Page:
A few days after talking to Rawan, I went out to Jabal Amman to spend Friday evening with an old friend. As mentioned in the video, Tala was the very first Jordanian person I ever met. The year was 2007. I was a junior in college and I had just gotten back to campus in Urbana after spending a semester abroad in Chile. In order to fulfill some kind of scholarship requirement, I signed up to represent my new alma mater La Universidad del Bío-Bío at an international fair the College of Engineering was hosting. I chatted with any students who were interested in going to a Spanish-speaking country, and I tried to convince them that Chile was the way to go. Any students interested in an Arabic-speaking country were better served by the student standing next to me, who had recently arrived in Urbana for her own study abroad experience. She was from Jordan, and she was representing the newly minted study abroad relationship between the University of Illinois and the Princess Sumaya University for Technology. I was excited to meet someone who was in the same position I had just been in, being eager to pay forward some of the hospitality I had received in Concepción. It was exciting to learn about Jordan from Tala, and to imagine maybe someday visiting.
Almost a decade later, Tala picked me up from Rawan Cake on شارع الجامعة / sharya al-jaamia (University Street) (no relation to Rawan), and we drove to Jabal Amman to meet up with her friend Shehab, with whom she had studied in New York City after finishing undergrad. At some point in the evening, someone suggested going hiking the next day, and plans were forged for a trip out of the city and into the desert. I didn’t know what to expect – but it sounded fun! Hopefully this video gives you an idea of the otherworldly landscape to be found out near the Dead Sea. We had a great hike, even if it was scorching hot out. Also, I had left my phone and my camera in the car, but luckily another hiker in our group agreed to film the video! I remember it feeling awkward to try and convince him to film the video, but that’s the life of a Lernen to Talk Show host. I’m so grateful to Tala and to Shehab for joining me for this episode. It brings back great memories.
0:52 – Came out pretty bad out of the gate here. After seven weeks in Jordan, I still hadn’t quite mastered the phrase “how are you?” in Arabic. Granted, there are a bazillion ways to ask that question. I was trying to say it specifically to two people at once. I was close, saying كيف حالكم أنتما؟ / Keif halukum entuma? which would translate to “how are you all you both?” The correct way to say it would have been simply the two words كيف حالكما؟ / Keif halukuma? Spoiler alert: I do get this correct in a future episode. Watch out for it!
1:02 – A flight from Dubai to Amman takes about 3.5 hours, FYI.
1:05 – Notice my subtle directorial touch.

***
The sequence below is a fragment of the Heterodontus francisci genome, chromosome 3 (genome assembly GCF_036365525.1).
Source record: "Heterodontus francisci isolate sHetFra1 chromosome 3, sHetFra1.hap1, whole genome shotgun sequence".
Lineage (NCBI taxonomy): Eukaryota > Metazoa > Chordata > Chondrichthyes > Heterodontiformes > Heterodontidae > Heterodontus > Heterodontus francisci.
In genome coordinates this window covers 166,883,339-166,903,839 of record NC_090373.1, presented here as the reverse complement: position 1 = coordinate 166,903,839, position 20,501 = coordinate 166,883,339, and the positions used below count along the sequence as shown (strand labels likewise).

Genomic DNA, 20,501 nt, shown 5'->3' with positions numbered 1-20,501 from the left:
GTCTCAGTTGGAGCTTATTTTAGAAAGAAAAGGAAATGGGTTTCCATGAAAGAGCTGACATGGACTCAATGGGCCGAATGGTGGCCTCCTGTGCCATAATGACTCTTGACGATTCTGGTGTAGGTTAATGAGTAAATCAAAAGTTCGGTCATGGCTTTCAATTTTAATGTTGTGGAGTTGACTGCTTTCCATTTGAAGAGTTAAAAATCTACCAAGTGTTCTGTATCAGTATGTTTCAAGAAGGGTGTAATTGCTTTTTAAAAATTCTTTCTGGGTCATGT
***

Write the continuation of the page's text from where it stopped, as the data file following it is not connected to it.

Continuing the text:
1:23 – This was way too ambitious a sentence for me at the time. Luckily Tala new what I was getting at.
1:43 – As I always say, you gotta gender your demonyms. Arabic is like Spanish in this way. Whoa, lots of stuff in this video is somehow connected to Spanish.
1:56 – The word وادي / wadi is commonly left as “Wadi” in English when it appears in a name, but it literally translates to “valley.” It’s kind of like the word Loch for lakes in Scotland.
2:00 – Another Spanish connection.
2:10 – Note the amazing directional quality of the iPhone microphone. Listen to that water fall!
2:26 – This phrase billim helli / بلم حلي is something my friend Sohaib taught me as a response whenever someone says “welcome” ( ahlan wa sahlan / أهلا و سهلا ), but I’ve never been sure of what it actually means. Sohaib just told me that people will love it if I say it, and so far it’s never failed to make people smile. After I said it to Sohaib’s dad, he thought it was so hilarious that an American would know that word that any time I was around he would say أهلا و سهلا just so he could hear me say بلم حلي. It cracked him up every time. I decided to translate it as “delighted” just because that would be a kind of fun thing to hear a foreigner say in English who otherwise didn’t know much English.
2:44 – I guess I was worried about the noise from the waterfall!
3:20 – Tala feels my pain.
3:35 – This is definitely one of those “oh”s where I have zero idea what the person is saying to me.
3:39 – This is my favorite moment of the episode. There are Arabic words for every month of the year, but colloquially people usually just refer to the months by their number, or by the English word. In fact, the Arabic word for “April” is so uncommonly used that Shehab double checks with Tala how to say it, and then says نيسان, which is pronounced Nissan, hence the classic hands on the steering wheel gesture. I, for one, support a return to the Arabic words for months of the year!
3:52 – I’m very proud of the laugh I got out of Tala here. I was trying to point out how the word نيسان / nissan (April) sounds a lot like the word نساء / nissa’, which means “women.”
4:20 – For those keeping score, here’s another mispronunciation of ma salama from yours truly.